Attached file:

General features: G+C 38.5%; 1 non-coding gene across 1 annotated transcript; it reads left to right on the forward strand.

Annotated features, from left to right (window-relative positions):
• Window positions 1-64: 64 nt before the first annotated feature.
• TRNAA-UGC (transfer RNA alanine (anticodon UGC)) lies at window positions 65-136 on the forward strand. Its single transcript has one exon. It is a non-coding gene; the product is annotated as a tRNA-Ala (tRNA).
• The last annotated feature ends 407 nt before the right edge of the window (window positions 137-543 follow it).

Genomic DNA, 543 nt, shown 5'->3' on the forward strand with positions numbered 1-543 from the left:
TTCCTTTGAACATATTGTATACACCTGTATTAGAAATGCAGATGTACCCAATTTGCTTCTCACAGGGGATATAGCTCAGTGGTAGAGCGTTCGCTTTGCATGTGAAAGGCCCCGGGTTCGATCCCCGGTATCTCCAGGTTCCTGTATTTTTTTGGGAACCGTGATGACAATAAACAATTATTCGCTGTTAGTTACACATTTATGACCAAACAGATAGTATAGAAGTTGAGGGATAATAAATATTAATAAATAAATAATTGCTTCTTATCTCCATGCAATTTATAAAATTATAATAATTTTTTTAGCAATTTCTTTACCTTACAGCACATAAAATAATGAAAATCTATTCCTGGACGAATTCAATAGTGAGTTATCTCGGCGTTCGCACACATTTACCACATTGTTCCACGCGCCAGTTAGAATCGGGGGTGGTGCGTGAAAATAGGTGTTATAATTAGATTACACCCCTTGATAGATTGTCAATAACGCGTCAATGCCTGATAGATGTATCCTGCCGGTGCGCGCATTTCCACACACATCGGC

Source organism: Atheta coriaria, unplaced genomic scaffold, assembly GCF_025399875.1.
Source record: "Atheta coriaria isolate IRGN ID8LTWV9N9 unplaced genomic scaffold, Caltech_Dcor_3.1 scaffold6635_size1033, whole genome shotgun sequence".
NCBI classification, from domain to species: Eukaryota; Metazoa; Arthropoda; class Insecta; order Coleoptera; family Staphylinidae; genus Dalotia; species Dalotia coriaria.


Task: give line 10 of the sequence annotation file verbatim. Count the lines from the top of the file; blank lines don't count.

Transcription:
NCBI classification, from domain to species: Eukaryota; Metazoa; Arthropoda; class Insecta; order Coleoptera; family Staphylinidae; genus Dalotia; species Dalotia coriaria.